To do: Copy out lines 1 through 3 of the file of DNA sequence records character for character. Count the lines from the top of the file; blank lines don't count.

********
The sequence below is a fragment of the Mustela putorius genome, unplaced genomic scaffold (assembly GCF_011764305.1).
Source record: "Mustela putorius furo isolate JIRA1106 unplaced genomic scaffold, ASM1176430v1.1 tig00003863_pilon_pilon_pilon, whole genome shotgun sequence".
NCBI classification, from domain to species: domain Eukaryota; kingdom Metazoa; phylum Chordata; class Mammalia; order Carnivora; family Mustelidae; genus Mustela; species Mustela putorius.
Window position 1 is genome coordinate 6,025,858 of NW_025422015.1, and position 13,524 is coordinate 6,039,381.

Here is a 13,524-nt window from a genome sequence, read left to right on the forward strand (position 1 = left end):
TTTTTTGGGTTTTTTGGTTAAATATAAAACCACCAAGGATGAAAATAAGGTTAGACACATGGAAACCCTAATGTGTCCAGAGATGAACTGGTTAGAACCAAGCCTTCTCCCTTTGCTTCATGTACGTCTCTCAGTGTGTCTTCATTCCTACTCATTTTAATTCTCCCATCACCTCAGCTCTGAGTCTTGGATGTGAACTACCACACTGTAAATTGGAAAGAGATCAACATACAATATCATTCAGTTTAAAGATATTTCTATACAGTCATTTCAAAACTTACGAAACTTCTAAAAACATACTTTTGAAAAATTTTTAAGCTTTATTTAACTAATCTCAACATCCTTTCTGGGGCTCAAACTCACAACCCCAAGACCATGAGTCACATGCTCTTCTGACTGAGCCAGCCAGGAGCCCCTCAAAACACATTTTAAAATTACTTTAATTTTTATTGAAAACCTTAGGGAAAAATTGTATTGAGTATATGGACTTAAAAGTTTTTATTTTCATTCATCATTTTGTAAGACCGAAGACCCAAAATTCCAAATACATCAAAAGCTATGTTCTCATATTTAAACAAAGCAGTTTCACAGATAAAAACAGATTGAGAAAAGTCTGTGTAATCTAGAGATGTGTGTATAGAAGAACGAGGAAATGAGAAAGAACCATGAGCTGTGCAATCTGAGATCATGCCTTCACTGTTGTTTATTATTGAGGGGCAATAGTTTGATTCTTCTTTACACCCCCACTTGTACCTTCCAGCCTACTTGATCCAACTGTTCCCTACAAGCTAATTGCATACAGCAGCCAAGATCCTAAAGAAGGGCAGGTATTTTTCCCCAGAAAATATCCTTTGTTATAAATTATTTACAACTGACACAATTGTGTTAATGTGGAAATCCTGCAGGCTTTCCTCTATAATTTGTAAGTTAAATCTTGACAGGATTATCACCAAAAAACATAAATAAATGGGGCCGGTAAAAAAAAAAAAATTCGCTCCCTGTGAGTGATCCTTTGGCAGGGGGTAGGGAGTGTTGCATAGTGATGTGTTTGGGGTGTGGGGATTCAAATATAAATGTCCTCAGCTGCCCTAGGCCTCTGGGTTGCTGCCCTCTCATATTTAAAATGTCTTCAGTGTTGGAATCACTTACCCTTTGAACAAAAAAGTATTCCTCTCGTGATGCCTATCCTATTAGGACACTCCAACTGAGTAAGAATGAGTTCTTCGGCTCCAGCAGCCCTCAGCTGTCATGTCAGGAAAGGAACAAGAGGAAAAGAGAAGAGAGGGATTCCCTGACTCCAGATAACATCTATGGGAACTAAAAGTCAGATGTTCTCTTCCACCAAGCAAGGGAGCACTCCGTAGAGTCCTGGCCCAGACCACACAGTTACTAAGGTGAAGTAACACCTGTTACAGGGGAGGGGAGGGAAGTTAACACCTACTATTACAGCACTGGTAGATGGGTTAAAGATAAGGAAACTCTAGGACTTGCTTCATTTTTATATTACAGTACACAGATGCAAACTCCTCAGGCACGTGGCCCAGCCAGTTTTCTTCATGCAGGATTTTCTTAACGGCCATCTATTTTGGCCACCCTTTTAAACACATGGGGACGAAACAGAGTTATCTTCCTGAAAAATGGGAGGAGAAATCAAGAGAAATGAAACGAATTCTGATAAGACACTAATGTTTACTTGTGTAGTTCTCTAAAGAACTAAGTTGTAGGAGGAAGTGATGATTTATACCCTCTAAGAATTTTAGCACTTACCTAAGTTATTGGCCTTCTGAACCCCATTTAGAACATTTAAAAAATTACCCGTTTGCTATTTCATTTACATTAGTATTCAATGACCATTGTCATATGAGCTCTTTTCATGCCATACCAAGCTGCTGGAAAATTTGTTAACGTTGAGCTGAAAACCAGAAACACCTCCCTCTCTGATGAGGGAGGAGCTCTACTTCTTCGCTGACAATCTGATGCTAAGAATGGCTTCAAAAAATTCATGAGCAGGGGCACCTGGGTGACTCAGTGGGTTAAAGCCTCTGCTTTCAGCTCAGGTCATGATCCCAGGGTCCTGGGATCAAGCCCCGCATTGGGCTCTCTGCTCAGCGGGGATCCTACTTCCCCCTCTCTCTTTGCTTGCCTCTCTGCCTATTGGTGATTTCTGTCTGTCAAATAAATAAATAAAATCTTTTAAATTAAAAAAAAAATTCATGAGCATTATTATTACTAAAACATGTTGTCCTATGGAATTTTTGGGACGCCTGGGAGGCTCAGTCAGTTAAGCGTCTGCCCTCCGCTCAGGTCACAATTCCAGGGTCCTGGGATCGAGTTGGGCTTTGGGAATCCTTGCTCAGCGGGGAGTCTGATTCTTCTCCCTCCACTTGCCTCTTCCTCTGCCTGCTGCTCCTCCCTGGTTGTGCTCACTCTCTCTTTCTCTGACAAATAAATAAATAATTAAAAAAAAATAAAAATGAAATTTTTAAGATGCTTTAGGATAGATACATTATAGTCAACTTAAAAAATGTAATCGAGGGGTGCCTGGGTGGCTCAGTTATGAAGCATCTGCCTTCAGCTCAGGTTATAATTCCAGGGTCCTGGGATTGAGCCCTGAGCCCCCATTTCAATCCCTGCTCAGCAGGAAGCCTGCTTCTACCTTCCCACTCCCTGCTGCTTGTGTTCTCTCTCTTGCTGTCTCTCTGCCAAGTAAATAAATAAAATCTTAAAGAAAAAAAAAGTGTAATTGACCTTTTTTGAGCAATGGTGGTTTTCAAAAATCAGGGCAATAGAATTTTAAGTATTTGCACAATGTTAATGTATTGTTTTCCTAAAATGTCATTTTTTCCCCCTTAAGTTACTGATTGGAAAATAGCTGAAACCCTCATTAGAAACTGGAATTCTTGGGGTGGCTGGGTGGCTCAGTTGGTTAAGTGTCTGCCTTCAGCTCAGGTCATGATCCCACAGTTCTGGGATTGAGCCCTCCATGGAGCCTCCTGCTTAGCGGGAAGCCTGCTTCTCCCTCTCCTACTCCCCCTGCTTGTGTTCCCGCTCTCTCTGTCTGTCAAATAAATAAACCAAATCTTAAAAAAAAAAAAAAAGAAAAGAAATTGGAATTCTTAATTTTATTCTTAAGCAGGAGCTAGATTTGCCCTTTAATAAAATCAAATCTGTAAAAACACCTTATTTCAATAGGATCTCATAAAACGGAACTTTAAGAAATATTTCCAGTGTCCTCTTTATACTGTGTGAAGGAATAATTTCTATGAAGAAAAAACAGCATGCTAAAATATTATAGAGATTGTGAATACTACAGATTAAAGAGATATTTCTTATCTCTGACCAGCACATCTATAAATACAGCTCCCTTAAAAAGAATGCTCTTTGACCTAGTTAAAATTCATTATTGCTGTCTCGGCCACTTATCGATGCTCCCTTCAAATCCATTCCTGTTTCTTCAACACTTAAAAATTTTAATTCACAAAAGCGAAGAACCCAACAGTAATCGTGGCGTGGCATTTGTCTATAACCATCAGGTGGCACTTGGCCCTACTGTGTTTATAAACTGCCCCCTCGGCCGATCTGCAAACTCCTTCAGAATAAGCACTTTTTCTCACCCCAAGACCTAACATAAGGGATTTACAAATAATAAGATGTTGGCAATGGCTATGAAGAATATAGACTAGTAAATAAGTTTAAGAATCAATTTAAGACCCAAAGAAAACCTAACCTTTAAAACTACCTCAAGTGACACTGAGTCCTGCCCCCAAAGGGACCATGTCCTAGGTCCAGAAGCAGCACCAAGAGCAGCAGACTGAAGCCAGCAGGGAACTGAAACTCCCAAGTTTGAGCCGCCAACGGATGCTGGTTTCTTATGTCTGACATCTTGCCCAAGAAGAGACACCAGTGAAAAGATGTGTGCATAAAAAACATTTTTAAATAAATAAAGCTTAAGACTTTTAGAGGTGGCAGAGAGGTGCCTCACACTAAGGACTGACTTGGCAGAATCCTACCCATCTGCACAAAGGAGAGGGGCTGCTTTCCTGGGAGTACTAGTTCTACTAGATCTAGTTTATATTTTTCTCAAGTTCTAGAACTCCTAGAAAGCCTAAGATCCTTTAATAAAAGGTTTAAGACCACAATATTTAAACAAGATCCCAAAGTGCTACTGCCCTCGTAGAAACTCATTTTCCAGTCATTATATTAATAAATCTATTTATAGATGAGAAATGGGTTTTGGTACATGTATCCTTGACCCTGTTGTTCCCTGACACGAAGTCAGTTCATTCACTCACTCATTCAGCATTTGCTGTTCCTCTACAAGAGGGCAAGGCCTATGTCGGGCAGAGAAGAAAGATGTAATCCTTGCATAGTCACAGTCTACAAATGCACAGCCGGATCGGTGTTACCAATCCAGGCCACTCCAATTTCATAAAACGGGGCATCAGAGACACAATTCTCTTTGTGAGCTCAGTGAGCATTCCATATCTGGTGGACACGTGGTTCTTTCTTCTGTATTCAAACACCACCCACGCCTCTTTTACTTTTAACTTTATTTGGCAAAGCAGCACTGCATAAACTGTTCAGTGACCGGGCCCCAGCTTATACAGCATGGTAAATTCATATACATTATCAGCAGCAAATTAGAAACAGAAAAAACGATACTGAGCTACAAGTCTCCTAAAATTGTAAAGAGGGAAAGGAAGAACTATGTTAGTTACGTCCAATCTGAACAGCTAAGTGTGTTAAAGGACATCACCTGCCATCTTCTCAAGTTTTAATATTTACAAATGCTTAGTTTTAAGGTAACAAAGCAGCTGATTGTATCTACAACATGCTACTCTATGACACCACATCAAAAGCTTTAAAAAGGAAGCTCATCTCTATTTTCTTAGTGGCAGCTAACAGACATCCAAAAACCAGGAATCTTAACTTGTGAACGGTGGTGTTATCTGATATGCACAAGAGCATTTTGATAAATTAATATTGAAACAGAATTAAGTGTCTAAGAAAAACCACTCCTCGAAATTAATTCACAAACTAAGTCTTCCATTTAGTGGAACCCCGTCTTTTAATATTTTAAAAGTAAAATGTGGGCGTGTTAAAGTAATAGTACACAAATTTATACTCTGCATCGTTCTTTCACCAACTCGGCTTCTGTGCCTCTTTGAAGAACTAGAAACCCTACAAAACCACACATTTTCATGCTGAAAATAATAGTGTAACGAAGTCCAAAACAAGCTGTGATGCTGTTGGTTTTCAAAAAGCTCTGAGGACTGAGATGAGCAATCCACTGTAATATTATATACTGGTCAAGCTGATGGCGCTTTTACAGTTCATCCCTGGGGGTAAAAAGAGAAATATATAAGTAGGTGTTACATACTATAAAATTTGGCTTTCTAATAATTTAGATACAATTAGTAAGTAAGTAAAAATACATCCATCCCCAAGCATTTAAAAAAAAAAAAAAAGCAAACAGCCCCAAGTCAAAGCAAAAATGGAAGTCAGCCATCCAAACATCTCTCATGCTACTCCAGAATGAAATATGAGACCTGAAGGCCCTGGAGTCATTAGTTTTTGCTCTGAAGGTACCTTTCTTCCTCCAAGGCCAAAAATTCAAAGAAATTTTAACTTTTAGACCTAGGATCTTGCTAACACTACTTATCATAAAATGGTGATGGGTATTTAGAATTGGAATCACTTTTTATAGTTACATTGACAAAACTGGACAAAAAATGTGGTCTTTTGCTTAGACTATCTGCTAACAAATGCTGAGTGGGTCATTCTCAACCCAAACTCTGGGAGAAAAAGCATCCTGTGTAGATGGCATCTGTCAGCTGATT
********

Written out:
The sequence below is a fragment of the Mustela putorius genome, unplaced genomic scaffold (assembly GCF_011764305.1).
Source record: "Mustela putorius furo isolate JIRA1106 unplaced genomic scaffold, ASM1176430v1.1 tig00003863_pilon_pilon_pilon, whole genome shotgun sequence".
NCBI classification, from domain to species: domain Eukaryota; kingdom Metazoa; phylum Chordata; class Mammalia; order Carnivora; family Mustelidae; genus Mustela; species Mustela putorius.